Boost logo

Boost :

From: Greg Colvin (gcolvin_at_[hidden])
Date: 2000-08-30 17:35:02

This one is necessary, but tough. On platforms which don't
have the necessary instructions to do one of these operations
atomically without a mutex they will be expensive, so I
would lean more towards the minimal useful subset that is
doable (often in only in assembly) on most machines without a

For example, after an increment or decrement you may not have
atomic access to the new value, but only to a condition code
that tells you whether it is zero. So it might be better to
return a bool from increment and decrement rather than force
a slower implementation.

From: William Kempf <sirwillard_at_[hidden]>
> Well, the discussion on the Mutex and ConditionVariable is winding
> down. Though we aren't done there, I think it's still appropriate to
> now move on to the next topic. So, I'll start the ball rolling by
> discussing atomic counters.
> Atomic counters are integral types that can be manipulated through
> atomic functions, functions gauranteed to execute from start to end
> with out fear of pre-emption causing corruption. Many platforms have
> native operations that allow atomic operations on native integral
> types, but we can't rely on this being the case. So, we need a type
> other than the built in integral types that we can build the
> necessary synchronization into for platforms with out such atomic
> operations.
> The first question that comes to my mind is, should the atomic type
> be a class with member functions, or an opaque type that's
> implementation defined (like time_t). The opaque type approach is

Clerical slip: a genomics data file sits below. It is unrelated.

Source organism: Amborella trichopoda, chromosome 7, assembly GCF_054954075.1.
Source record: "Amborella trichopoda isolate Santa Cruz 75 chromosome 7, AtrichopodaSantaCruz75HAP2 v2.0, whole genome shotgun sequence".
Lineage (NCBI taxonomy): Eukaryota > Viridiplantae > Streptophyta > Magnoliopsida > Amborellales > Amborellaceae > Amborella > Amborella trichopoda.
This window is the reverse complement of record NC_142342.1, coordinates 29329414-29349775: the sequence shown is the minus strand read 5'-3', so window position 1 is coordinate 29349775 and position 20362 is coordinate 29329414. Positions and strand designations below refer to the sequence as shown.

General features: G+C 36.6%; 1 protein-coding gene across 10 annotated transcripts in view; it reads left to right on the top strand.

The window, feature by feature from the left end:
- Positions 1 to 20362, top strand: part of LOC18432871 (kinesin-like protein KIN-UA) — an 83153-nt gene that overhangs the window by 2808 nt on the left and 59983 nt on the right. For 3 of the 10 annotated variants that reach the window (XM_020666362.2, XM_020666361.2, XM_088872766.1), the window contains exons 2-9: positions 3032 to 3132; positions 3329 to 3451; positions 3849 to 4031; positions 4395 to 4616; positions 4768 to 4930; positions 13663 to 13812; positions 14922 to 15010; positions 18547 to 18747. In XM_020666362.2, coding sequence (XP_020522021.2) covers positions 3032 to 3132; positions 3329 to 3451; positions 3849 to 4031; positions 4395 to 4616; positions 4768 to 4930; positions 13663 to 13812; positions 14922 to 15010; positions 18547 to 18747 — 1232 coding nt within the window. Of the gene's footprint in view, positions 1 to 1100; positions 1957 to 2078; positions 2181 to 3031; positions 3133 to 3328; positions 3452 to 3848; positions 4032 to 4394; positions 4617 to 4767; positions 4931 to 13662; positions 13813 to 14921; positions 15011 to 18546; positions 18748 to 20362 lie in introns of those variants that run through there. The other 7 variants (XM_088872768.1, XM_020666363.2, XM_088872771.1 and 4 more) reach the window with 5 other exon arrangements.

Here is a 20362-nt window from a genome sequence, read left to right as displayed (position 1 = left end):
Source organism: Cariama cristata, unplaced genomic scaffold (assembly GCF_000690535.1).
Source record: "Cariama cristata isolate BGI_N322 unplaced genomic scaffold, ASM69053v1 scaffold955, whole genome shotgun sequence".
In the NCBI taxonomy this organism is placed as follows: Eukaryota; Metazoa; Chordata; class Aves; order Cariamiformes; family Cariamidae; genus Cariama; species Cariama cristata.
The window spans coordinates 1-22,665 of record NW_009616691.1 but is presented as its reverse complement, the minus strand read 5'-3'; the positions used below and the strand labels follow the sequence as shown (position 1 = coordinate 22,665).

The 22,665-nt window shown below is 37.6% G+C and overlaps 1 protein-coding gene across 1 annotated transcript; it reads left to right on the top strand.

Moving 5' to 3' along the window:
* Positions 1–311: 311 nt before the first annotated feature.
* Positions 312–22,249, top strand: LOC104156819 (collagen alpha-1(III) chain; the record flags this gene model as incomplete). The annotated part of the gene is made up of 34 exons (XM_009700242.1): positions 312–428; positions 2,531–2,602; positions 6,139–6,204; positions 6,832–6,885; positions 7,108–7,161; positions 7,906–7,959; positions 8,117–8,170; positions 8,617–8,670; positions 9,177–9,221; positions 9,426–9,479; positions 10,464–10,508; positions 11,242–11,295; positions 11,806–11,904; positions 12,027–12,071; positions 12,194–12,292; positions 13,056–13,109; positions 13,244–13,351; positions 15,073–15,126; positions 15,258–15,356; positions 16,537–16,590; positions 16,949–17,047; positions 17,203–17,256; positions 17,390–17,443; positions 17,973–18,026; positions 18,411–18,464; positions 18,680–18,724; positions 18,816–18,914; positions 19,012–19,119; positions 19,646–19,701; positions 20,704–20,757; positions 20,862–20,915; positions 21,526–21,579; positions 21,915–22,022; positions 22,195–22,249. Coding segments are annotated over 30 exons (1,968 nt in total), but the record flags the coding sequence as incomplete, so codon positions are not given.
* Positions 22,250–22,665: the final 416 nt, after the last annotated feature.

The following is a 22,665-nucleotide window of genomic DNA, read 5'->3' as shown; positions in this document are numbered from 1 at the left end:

> more suitable for C libraries than C++ libraries, but the idea still
> appeals to me. With this approach the atomic operations would be
> stand alone functions. With the more traditional C++ approach the
> operations would (likely) be member functions.
> If we use a C++ class we'll need to consider supporting a full range
> of integer arithematic. Most atomic counter classes I've seen in
> other libraries do this. However, I'm personally against this! With
> built in operators the programmer is tempted to do something like the
> following:
> atomic_counter c = 5;
> atomic_counter c2 = 5;
> c = c + c2 + 10;
> The result here may not be the expected 20 since another thread may
> interrupt between operator calls. For some psychological reason this
> is less likely to occur with function calls. Most programmers
> immediately comprehend that they may be interrupted between function
> calls while they might not make the same correlation with operator
> calls.
> I think the Win32 API provides most of the atomic operations we'd
> want. They are:
> Increment - Increments the counter by one.
> Decrement - Decrements the counter by one.
> Add - Adds an integral value to the counter (so subtraction is
> supported by passing a negative integral value).
> Exchange - Exchanges the counter with an integral value (or vice
> versa).
> CompareExchange - Compares the counter with an integral value and if
> not equal exchanges with another integral value.
> Multiplication and division aren't supported, but I don't think this
> is something that needs support. Atomic counters aren't normally
> used for arithematic types, but instead are usually used for
> reference counting and tracking of flags.
> Possible interface:
> typedef ... atomic_t;
> long increment(atomic_t& dest);
> long decrement(atomic_t& dest);
> long add(atomic_t& dest, long value);
> long add(atomic_t& dest, const atomic_t& value);
> long exchange(atomic_t& dest, long value);
> long exchange(long& value, const atomic_t& value); // Note 1
> long compare_exchange(atomic_t& dest, long compare, long value);
> // Note 1: only needed if atomic_t isn't a long
> Very little thought has gone into this. I'm just brainstorming in
> order to open up discussion on this topic.

Boost list run by bdawes at, gregod at, cpdaniel at, john at